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China’s Rover to Far Side of the Moon

  • 13 Dec 2018
  • 4 min read

China has launched a lunar probe mission to the far side of the moon.

  • Chang’e-4 is the first probe ever to explore the far side of the moon. Previous spacecraft have captured the images of the far side of the Moon, but none has landed on it.
  • The Chang’e-4 lunar probe mission is named after the moon goddess in Chinese mythology.
  • Chang’e-4 includes two main parts: the main lander and a rover.

Landing Site

  • The rover will land in the Von Kármán crater on the far side of the moon.

Mission Objectives

  • The instruments on the rover and the lander will help in identifying the composition of rocks and dirt in the far side of the moon. It will study the effects of the solar wind striking the lunar surface.
  • Chang’e-4 will also test the ability of making radio astronomy observations from the far side of the moon, without the effects of noise and interference from Earth.
  • Chang’e-4 will also conduct a biology experiment to see if plant seeds will germinate and silkworm eggs will hatch in the moon’s low gravity.

Challenges

  • Landing
    • Unlike the near side of the moon which always faces the earth, and offers many flat areas for rovers to land, the far side is mountainous and rugged.
  • Communication
    • The moon is tidally locked to the rotation of the Earth. Thus, the moon blocks radio signals from our planet to far side of the moon making it difficult to directly communicate with the probe.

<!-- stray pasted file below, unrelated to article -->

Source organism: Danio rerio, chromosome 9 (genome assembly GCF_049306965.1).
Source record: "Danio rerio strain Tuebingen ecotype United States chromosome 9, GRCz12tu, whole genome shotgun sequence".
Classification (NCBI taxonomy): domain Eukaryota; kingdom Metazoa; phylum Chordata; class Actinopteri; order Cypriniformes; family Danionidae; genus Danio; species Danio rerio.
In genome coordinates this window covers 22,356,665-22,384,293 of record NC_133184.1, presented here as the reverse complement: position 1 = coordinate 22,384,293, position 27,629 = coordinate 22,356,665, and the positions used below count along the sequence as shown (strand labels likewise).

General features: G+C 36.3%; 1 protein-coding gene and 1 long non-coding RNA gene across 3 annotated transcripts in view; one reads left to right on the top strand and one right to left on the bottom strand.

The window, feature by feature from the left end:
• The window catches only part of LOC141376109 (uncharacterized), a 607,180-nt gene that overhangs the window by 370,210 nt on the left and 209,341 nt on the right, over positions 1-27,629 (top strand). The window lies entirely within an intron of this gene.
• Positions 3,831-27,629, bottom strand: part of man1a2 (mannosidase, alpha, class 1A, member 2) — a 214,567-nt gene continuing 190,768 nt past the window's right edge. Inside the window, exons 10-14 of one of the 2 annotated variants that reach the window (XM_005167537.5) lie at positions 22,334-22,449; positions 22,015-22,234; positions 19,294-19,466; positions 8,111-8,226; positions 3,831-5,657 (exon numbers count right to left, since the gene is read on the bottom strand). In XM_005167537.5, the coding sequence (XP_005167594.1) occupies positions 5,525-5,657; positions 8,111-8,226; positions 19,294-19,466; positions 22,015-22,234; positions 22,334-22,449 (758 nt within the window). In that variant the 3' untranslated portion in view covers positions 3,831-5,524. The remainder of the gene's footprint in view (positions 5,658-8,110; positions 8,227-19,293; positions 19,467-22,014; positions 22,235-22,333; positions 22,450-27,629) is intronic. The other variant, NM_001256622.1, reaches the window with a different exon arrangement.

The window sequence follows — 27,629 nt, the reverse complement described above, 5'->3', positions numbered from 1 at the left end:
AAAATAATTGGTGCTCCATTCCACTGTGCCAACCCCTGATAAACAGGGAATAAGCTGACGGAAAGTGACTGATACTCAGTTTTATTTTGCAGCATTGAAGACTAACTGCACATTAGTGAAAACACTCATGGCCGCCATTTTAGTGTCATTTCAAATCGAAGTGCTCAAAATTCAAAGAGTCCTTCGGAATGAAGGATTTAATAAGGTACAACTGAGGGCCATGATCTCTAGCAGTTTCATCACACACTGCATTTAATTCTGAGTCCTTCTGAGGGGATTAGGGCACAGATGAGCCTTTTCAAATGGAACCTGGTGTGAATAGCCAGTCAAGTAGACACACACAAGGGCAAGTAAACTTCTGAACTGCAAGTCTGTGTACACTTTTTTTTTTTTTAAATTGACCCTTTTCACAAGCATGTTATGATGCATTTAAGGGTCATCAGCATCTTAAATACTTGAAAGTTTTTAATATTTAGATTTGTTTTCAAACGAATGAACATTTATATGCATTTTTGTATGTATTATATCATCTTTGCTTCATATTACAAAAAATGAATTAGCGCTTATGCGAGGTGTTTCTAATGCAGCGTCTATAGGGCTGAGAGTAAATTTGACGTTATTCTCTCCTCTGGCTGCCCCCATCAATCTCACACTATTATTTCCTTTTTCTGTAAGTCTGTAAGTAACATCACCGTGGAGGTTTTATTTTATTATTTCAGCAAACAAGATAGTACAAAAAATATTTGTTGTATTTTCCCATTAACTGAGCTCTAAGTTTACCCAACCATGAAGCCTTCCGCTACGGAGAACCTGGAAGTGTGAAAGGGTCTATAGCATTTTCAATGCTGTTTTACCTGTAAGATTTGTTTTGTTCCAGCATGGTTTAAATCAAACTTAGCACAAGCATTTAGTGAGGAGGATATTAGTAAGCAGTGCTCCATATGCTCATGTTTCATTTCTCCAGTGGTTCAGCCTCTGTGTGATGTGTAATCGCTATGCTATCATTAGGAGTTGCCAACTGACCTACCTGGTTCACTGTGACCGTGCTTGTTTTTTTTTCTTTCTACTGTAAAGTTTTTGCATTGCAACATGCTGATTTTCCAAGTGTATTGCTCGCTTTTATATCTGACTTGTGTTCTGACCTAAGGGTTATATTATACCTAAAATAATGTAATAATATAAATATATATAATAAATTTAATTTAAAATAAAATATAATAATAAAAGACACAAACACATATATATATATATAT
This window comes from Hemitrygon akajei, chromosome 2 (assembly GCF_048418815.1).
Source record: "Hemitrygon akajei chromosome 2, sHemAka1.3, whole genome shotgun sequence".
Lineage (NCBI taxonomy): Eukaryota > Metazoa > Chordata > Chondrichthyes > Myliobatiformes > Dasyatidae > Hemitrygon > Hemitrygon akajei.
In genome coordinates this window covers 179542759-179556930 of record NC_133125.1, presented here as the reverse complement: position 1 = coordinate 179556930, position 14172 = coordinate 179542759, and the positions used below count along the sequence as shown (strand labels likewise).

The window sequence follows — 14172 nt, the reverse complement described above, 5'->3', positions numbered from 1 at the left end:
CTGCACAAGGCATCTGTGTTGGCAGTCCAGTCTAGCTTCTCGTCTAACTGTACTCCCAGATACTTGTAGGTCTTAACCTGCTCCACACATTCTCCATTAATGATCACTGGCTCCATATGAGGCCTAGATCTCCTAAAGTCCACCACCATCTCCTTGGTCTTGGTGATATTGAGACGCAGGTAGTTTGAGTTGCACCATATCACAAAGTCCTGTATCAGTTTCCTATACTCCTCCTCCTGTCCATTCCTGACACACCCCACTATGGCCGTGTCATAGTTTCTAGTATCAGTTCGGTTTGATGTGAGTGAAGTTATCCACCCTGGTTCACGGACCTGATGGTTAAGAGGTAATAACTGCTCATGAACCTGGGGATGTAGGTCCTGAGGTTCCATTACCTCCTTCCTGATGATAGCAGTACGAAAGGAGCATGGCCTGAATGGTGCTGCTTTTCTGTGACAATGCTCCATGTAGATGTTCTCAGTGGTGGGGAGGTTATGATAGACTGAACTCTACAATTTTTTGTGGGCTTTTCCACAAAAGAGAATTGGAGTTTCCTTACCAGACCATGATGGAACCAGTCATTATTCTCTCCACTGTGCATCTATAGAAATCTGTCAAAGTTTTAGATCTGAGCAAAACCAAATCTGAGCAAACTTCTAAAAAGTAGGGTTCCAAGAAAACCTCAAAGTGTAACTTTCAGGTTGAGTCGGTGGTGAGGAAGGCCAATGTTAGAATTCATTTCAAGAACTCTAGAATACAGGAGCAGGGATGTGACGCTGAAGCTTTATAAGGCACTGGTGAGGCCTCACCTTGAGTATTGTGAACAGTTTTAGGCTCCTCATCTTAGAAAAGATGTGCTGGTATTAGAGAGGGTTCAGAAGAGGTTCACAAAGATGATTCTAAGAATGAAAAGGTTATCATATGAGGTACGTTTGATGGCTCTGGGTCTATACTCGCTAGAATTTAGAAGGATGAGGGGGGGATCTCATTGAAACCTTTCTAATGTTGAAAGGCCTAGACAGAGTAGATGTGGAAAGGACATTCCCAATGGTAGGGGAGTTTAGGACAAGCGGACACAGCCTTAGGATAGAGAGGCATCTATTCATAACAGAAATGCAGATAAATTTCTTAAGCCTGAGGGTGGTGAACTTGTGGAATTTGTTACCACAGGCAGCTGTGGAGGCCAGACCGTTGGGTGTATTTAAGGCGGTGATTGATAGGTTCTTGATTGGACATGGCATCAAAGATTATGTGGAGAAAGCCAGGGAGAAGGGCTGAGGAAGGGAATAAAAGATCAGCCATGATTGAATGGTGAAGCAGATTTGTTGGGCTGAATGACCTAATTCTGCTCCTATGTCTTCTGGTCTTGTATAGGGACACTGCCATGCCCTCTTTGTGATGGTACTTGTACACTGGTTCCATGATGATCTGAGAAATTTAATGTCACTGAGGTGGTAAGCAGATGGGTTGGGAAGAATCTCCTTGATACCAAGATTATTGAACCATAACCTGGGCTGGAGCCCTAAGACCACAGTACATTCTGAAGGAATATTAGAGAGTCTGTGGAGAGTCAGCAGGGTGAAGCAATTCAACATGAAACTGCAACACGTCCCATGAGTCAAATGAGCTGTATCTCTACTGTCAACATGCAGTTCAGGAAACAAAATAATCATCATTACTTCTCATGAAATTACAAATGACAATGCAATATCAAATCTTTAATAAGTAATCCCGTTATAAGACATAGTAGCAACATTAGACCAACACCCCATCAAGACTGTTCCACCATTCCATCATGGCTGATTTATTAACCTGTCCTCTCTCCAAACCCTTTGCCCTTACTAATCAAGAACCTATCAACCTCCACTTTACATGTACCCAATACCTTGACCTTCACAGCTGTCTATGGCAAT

• To overcome this, China has launched a satellite, called Queqiao, in May 2018. It is circling high over the far side of the moon, and will relay messages between Earth and the Chang’e-4 lander.

Far Side of the Moon

  • There's a part of the moon that we don't see from Earth as the moon always keeps the same side facing towards the earth due to tidal locking.

Tidal Locking

  • Tidal locking is the name given to the situation when an object’s orbital period matches its rotational period.
  • The moon takes 28 days to go around the Earth and 28 days to rotate once around its axis. This results in the same face of the Moon always facing the Earth.\

China’s Lunar Missions

  • Orbital Missions: Chang’e-1 and Chang’e-2 are orbital mission around the moon.Chang’e-1 was launched in 2007. Chang’e-2 in 2010.
  • Soft Landers/Rovers: Chang’e-3 and Chang’e-4 are the rover mission on the moon. Chang’e-3 and Chang’e-4 were launched in 2013 and 2018 respectively.
  • Sample Return: Chang’e-5 robotic spacecraft will land on the moon and then bring rock samples back to Earth for additional study. Expected launch in 2019.
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